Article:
older woman with dementia, excess medicines, folate

Do you know how many of the medications you take you really need? Far too often, prescriptions pile up. Unless patients are paying close attention, they can end up with excess medicines without realizing it.

Identifying Excess Medicines:

Q. My elderly mom had started falling so often that my siblings and I were seriously considering nursing home care. My brother gathered all her medications and took them to her doctor.

A review of the meds showed that mom was on six different blood pressure medications. Every time the medications were changed, the old one was not discontinued. Neither her doctor nor the pharmacist had caught this.

It has now been over a year since mom’s medications were corrected, and she is 92 years old. She has not fallen even once since the adjustment to her meds. As a result, she is still living at home. Why didn’t anyone catch this earlier?

Avoiding Falls Due to Excess Medicines:

A. Falls are a leading cause of fractures, disability and death, especially in older people. Drugs that cause dizziness are especially troublesome. Six blood pressure meds are excessive and would likely cause such complications.

Americans Take a Lot of Medicines:

A recent survey by Consumer Reports (Sept. 2017) noted that over half of Americans take an average of four prescription drugs daily. That can lead to side effects and drug interactions.

Older people are at particular risk for problems like dizziness or memory difficulties. Pharmacies may not have a system for identifying overprescribing. That means it is up to the patient and the family to be vigilant to avoid excess medicines.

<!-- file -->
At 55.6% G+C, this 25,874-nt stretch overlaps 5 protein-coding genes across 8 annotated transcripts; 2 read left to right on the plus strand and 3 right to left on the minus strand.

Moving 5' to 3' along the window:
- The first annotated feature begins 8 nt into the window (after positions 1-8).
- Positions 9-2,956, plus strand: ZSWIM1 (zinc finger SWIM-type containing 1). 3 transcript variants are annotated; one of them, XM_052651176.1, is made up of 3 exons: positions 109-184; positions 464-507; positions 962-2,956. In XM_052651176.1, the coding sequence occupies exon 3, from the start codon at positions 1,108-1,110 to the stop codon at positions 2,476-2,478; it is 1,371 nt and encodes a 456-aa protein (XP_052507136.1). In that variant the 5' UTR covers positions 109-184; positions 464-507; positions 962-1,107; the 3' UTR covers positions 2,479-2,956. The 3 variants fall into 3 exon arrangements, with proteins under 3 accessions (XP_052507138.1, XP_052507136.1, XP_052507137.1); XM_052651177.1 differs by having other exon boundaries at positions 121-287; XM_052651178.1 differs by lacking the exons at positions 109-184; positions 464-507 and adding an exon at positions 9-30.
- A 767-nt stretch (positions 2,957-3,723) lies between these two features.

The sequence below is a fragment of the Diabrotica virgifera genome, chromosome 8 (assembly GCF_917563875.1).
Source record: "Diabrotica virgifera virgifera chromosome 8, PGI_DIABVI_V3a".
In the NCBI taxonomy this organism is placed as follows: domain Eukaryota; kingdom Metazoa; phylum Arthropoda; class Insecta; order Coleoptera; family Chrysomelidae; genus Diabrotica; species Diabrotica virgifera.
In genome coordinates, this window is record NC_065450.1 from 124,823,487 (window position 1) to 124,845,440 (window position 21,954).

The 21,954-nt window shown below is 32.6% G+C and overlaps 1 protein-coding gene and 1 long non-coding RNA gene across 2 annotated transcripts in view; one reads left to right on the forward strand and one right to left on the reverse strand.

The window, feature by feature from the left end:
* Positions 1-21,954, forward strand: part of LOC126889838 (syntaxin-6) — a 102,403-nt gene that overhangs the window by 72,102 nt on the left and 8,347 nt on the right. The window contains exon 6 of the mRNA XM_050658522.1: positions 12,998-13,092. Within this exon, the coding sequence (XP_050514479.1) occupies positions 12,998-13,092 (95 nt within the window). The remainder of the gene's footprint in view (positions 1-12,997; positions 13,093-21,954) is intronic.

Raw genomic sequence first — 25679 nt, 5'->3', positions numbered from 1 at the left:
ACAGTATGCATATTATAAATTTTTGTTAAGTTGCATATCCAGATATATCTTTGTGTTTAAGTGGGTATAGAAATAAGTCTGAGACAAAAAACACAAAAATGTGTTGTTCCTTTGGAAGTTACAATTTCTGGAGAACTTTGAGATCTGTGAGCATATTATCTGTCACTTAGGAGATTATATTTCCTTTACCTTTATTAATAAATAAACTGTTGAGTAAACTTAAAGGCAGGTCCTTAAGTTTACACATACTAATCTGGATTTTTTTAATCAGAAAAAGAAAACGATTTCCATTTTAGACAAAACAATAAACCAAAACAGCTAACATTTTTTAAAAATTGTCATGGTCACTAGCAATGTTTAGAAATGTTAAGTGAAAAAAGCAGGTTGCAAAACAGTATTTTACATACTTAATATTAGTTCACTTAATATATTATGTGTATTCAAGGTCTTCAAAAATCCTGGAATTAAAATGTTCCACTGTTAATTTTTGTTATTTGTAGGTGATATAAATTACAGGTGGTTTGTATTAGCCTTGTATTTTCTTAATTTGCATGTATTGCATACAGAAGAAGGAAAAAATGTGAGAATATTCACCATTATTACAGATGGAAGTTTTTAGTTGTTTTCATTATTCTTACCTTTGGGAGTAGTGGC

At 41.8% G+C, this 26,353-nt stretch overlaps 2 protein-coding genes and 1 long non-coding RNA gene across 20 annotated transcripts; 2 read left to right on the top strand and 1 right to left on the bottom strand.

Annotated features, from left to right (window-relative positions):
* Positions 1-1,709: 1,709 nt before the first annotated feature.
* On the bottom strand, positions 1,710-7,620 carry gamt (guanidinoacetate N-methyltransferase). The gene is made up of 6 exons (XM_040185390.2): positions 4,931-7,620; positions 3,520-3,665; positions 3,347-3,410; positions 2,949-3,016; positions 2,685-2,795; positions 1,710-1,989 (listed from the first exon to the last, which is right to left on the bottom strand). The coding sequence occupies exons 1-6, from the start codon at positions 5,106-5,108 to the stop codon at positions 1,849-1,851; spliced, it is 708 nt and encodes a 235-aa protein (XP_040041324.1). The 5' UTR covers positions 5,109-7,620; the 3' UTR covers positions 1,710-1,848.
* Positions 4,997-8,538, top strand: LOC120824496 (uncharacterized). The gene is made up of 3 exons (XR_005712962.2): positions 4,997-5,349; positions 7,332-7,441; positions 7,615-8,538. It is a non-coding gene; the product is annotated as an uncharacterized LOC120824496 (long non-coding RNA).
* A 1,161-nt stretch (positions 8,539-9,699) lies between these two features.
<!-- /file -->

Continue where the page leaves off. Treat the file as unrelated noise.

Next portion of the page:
Learn More:

To help with this effort, we are sending you our Guide to Drugs and Older People. It lists a number of medicines that may be inappropriate for older individuals.

If you prefer to order by mail rather than online, you may send $3 in check or money order with a long (no. 10) stamped (70 cents), self-addressed envelope to:

Graedons’ People’s Pharmacy

No. O-85

P. O. Box 52027

Durham, NC 27717-2027

You might also be interested in listening to our interview with Drs. Mitchell Heflin of Duke University School of Medicine and Laura Hanson of the University of North Carolina School of Medicine. They discussed the importance of deprescribing to avoid excess medicines, especially for the elderly.

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  1. Jan
    27215
    Reply

    I thought part of seeing a doctor was having them know and review your medicines. Every doctor I have ever seen, insisted on knowing what I take and even the vitamins and supplements I take. So why should an elderly person end up with several types of blood pressure meds? To me, that sounds like neglect on both the doctor and the pharmacies.

    Recently, my pharmacy was going to give me two of the same kind of drugs when the doctor changed my medicine. I had to refuse one of them. I thought they were experts on drugs and would know better than to give me two drugs for the same purpose. I had another experience from another drug store that showed me that the druggist does not question what the doctor prescribes at all. It seems to me that there is no real communication between the doctor’s office and the druggist when there really should be, so that over medication and confused signals about what the patient should have, doesn’t happen. In fact, I think both should be held accountable if damage to a patient happens because of these unjustified mix ups. They are the experts. They should be held accountable.

  2. Marianne
    Atlanta
    Reply

    In my opinion it is very important to search out a geriatrician as your PCP or a geriatric NP after the age of 60. We took our children to a pediatrician during their younger years so why not have a well informed physician or NP care for us in our older years.

    Chances are they won’t pat you on the back and say “it’s just your age sweetheart” or “it’s just part of the aging process”.

    Find a good geriatrician and use one pharmacy to improve your chances of better care.

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